Besides the main story Investigations, you can also take on optional side missions by talking with NPCs in the ghost world and learning about what is keeping them in this state of limbo. It might be that there is a girl who knows she was killed, but not how or why, and she needs to know before she can move on. Or a man who was involved in a drunk driving accident and he's blamed himself for killing his friends, when it turns out that maybe he wasn't the driver afterall. As is a common theme with this game, there are some great ideas here, but the execution of these ideas just isn't fleshed out enough to make for an awesome experience.
Finding clues by exploring areas and interacting with the object with Square, and then solving Investigations, makes up the bulk of the gameplay in MSS. In that way, it's more of a story than a typical game, in that you can't die and the pacing is up to you, and it's a lot of just search, click, and read. There are however some action sequences in which Ronan can die, and must deal with up to three demons floating around. There are also large areas of say a hall or doorway that are covered with a demon pit to prevent you from traversing there without possessing a NPC and using them to cross this treacherous plain (that they're completely unaware nor effected by). The pits aren't a big problem, but the demons can be. Fortunately, by pressing and holding R1, you can see where the demons are and what direction they're looking in. They moving rapidly whenever they spot you, but there are literal hiding spots that you can zip into with R2 when prompted. These hiding spots are often right out in front, but they're important to bounce between to throw off a demon that might have spotted you. You have to sneak up on a demon and execute them by holding R2 and then doing a simple QTE (press left + Triangle or up + X, etc), to finish them off. Combined with the Teleport power later in the game, not to mention the ability to distract demon's by poltergeisting a raven so it caws loudly, the combat tends to get 'comfortable,' but it still does break up the game flow in a good way, and actually the sound, appearance, and fury of the demons remained effective in spooking me throughout the game.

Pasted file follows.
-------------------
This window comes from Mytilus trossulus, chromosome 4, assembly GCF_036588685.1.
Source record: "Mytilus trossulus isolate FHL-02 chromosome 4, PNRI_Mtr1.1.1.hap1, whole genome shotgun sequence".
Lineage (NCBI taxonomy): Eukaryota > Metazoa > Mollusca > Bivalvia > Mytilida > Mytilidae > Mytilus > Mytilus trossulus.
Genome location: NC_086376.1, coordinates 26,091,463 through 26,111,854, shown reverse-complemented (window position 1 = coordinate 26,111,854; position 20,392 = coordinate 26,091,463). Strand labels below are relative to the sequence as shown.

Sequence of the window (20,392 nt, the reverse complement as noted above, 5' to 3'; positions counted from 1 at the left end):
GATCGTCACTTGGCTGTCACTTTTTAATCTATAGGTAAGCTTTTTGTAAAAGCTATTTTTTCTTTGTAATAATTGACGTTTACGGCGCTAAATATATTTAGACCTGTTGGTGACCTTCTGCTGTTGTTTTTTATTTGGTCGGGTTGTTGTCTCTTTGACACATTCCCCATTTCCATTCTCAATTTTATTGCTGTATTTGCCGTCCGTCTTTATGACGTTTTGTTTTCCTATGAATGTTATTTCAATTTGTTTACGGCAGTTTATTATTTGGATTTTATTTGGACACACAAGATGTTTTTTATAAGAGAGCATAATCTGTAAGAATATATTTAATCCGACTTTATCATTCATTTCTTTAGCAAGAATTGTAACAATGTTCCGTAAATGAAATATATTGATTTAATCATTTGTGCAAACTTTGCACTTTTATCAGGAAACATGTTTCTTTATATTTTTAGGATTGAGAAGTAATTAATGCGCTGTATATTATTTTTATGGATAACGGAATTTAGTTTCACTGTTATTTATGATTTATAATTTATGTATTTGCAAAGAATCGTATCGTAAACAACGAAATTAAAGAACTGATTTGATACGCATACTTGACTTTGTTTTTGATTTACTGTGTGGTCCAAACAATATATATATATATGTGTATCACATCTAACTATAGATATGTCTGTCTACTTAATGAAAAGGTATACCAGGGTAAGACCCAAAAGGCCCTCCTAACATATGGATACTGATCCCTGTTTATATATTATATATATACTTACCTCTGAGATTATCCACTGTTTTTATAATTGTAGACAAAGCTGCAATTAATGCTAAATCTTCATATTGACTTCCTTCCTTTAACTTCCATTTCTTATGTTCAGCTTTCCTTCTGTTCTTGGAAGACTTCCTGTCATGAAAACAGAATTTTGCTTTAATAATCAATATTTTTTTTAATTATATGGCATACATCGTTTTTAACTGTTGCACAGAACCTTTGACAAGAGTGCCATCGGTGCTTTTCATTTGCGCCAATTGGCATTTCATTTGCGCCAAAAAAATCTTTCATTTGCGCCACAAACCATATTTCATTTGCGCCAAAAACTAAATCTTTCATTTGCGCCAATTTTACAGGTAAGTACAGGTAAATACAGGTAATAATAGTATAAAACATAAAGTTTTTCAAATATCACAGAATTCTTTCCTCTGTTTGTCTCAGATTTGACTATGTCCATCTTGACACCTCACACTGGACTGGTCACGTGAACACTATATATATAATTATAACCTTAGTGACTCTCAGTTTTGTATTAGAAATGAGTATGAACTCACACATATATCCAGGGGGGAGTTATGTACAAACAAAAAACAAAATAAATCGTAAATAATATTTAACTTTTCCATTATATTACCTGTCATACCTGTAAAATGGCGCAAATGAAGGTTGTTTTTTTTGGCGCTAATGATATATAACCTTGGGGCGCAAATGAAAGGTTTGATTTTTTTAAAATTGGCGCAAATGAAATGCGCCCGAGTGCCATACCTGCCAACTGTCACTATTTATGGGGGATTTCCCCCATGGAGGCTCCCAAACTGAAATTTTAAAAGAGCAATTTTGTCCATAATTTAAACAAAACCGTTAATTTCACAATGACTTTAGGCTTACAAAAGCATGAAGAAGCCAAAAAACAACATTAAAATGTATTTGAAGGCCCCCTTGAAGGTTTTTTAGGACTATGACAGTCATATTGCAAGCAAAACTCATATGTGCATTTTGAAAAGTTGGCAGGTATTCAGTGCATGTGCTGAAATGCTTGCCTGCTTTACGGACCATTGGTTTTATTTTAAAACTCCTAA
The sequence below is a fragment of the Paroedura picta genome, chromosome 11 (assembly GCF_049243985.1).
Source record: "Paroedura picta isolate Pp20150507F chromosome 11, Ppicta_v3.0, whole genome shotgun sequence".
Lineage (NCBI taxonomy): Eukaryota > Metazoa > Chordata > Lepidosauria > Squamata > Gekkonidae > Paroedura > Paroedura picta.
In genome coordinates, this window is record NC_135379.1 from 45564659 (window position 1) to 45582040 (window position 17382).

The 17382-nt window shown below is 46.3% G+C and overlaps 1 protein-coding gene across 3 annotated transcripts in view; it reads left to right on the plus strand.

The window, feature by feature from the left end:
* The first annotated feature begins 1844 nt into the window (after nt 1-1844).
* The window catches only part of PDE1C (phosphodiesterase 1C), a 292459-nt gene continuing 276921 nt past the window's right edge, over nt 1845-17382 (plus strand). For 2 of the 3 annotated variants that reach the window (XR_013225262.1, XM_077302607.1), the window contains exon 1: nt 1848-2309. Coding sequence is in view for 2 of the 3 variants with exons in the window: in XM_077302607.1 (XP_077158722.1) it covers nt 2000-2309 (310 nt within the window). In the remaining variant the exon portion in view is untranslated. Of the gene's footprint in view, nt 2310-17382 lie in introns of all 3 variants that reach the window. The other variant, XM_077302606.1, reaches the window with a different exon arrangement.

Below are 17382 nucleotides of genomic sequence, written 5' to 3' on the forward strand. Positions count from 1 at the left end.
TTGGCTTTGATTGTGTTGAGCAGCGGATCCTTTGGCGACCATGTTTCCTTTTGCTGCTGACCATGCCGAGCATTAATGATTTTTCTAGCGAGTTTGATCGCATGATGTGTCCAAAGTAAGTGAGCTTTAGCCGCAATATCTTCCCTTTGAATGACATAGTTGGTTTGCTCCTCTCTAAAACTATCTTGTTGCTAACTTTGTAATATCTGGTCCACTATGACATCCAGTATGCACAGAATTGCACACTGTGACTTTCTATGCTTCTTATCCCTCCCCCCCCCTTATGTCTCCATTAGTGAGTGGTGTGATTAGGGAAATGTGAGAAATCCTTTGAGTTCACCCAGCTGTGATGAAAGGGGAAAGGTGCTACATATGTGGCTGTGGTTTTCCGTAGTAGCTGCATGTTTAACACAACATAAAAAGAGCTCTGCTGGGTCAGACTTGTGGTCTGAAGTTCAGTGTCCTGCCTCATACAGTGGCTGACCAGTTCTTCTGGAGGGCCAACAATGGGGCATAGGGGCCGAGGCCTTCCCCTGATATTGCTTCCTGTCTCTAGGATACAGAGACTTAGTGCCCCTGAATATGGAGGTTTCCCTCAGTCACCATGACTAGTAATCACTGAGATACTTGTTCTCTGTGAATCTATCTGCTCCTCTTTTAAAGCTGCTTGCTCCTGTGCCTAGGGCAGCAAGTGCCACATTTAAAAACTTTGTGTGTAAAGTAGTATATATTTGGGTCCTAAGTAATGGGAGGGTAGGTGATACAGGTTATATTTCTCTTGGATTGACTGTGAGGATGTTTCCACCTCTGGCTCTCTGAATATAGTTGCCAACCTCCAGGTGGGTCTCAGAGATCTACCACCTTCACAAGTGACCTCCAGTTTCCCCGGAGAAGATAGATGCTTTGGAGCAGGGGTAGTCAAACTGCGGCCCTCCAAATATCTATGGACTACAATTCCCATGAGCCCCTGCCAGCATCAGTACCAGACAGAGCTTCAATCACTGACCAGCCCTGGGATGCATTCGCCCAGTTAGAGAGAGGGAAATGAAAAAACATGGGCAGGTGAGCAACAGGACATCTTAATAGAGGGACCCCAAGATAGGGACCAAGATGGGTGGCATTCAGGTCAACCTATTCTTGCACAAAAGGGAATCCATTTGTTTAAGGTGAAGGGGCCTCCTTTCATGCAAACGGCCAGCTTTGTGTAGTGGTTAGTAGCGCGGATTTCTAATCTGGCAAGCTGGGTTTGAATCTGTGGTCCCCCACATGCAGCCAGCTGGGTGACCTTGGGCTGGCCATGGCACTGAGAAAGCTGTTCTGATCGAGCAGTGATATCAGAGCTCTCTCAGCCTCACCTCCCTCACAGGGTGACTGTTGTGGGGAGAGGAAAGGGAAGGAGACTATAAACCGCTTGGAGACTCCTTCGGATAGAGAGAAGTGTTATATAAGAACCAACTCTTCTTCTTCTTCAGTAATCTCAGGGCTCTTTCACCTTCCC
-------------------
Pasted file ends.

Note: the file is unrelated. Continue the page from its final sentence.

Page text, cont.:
So while playing MSS I had a few very patchable bugs I'd like to mention as well. First, one of the early objectives is to "Exit the Attic," however, even well after completing this objective, every time I loaded up my savegame, my current objective was always "Escape the Attic," even though that objective was taken care of hours before. Second, there were a couple of NPCs walking a route in Salem and they could literally walk through the very walls that I, in my ghost form mind you, could not. From the technical standpoint, I think those are literally the only two bugs I had. The bigger issue lies in the design shortcomings such as the re-use of the NPCs' appearance and Thoughts and just the very quiet, static nature of the Salem town and the fact that time seems to have completely stopped there.
MSS comes up short and lacks polish in some areas, but the story and characters hold it all together. At times I felt like I was playing a blend of Condemned: Criminal Origins and Heavy Rain, and that's a good thing. I also thought the presentation was well done, thanks to solid voice-acting and I really liked the blending of the real and spirit worlds, especially the numerous, albeit static, ghosts you see that fizzle into invisibility as you walk close to them. There are ghost images of humans as they were in the 17th century, which is neat to see. Objects, including a wrecked boat, part of the city on fire, and other neat, atmosphere-building imagery, is visible in the spirit realm and it's overlayed nicely with the real world, although I thought this could have been really expanded upon to make some more interesting interactions. The moving train at the museum was neat for example, but nearly all other objects in the ghost world are static.
With that, let's get to the summary...